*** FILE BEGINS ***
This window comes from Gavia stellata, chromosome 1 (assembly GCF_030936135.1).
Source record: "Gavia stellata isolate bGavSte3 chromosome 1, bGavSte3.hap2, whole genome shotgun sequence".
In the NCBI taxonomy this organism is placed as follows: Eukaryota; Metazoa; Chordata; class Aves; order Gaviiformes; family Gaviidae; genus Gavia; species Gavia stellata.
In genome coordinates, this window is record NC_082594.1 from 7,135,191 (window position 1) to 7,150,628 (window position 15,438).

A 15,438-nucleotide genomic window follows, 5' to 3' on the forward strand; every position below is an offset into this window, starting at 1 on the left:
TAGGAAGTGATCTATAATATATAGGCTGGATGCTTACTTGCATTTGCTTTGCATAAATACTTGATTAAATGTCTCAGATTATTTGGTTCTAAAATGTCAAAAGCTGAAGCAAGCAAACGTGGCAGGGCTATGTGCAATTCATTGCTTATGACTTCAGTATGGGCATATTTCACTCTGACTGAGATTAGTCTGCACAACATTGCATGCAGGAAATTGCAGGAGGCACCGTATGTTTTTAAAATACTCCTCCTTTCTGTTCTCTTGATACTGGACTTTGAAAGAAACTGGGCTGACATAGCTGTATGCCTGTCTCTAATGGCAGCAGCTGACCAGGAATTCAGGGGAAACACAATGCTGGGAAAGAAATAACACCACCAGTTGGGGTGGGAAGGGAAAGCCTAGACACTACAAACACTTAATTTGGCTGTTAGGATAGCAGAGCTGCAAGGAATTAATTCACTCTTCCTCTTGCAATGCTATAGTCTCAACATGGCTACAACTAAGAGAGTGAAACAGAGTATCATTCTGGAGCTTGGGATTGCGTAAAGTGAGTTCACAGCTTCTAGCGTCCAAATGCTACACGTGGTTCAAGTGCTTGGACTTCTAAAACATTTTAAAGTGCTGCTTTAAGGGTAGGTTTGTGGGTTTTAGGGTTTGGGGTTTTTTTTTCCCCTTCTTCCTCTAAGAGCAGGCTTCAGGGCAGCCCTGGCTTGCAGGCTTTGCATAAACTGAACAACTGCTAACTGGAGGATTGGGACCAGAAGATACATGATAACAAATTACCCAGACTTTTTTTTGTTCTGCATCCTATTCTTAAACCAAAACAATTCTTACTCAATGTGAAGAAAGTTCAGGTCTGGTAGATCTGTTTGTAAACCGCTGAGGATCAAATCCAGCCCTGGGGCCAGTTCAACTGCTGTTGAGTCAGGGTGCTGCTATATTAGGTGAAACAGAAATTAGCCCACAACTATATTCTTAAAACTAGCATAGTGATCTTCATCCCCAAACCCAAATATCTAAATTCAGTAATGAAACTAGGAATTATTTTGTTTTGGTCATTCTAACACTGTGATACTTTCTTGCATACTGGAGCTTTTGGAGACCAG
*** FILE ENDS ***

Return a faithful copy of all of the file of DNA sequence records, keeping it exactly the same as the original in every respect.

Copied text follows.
This window comes from Gavia stellata, chromosome 1 (assembly GCF_030936135.1).
Source record: "Gavia stellata isolate bGavSte3 chromosome 1, bGavSte3.hap2, whole genome shotgun sequence".
In the NCBI taxonomy this organism is placed as follows: Eukaryota; Metazoa; Chordata; class Aves; order Gaviiformes; family Gaviidae; genus Gavia; species Gavia stellata.
In genome coordinates, this window is record NC_082594.1 from 7,135,191 (window position 1) to 7,150,628 (window position 15,438).

A 15,438-nucleotide genomic window follows, 5' to 3' on the forward strand; every position below is an offset into this window, starting at 1 on the left:
TAGGAAGTGATCTATAATATATAGGCTGGATGCTTACTTGCATTTGCTTTGCATAAATACTTGATTAAATGTCTCAGATTATTTGGTTCTAAAATGTCAAAAGCTGAAGCAAGCAAACGTGGCAGGGCTATGTGCAATTCATTGCTTATGACTTCAGTATGGGCATATTTCACTCTGACTGAGATTAGTCTGCACAACATTGCATGCAGGAAATTGCAGGAGGCACCGTATGTTTTTAAAATACTCCTCCTTTCTGTTCTCTTGATACTGGACTTTGAAAGAAACTGGGCTGACATAGCTGTATGCCTGTCTCTAATGGCAGCAGCTGACCAGGAATTCAGGGGAAACACAATGCTGGGAAAGAAATAACACCACCAGTTGGGGTGGGAAGGGAAAGCCTAGACACTACAAACACTTAATTTGGCTGTTAGGATAGCAGAGCTGCAAGGAATTAATTCACTCTTCCTCTTGCAATGCTATAGTCTCAACATGGCTACAACTAAGAGAGTGAAACAGAGTATCATTCTGGAGCTTGGGATTGCGTAAAGTGAGTTCACAGCTTCTAGCGTCCAAATGCTACACGTGGTTCAAGTGCTTGGACTTCTAAAACATTTTAAAGTGCTGCTTTAAGGGTAGGTTTGTGGGTTTTAGGGTTTGGGGTTTTTTTTTCCCCTTCTTCCTCTAAGAGCAGGCTTCAGGGCAGCCCTGGCTTGCAGGCTTTGCATAAACTGAACAACTGCTAACTGGAGGATTGGGACCAGAAGATACATGATAACAAATTACCCAGACTTTTTTTTGTTCTGCATCCTATTCTTAAACCAAAACAATTCTTACTCAATGTGAAGAAAGTTCAGGTCTGGTAGATCTGTTTGTAAACCGCTGAGGATCAAATCCAGCCCTGGGGCCAGTTCAACTGCTGTTGAGTCAGGGTGCTGCTATATTAGGTGAAACAGAAATTAGCCCACAACTATATTCTTAAAACTAGCATAGTGATCTTCATCCCCAAACCCAAATATCTAAATTCAGTAATGAAACTAGGAATTATTTTGTTTTGGTCATTCTAACACTGTGATACTTTCTTGCATACTGGAGCTTTTGGAGACCAG